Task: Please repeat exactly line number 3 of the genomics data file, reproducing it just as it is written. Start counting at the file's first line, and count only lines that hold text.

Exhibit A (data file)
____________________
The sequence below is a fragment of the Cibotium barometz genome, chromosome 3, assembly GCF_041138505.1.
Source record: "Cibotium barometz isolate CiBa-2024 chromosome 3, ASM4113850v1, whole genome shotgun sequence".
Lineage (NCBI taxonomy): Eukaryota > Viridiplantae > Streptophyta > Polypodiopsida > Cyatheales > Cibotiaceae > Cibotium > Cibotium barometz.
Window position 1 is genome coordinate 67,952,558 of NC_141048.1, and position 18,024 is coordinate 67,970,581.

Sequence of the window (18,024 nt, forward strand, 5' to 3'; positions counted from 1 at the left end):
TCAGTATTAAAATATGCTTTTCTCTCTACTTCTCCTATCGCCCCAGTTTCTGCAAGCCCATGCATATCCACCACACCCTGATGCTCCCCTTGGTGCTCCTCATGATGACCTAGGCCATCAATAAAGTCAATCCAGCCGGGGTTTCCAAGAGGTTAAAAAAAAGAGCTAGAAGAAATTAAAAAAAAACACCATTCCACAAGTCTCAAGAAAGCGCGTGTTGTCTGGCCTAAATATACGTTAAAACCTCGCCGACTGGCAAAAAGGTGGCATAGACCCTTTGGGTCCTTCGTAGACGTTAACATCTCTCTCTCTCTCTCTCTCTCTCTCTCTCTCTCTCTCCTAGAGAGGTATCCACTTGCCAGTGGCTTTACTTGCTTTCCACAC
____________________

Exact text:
Lineage (NCBI taxonomy): Eukaryota > Viridiplantae > Streptophyta > Polypodiopsida > Cyatheales > Cibotiaceae > Cibotium > Cibotium barometz.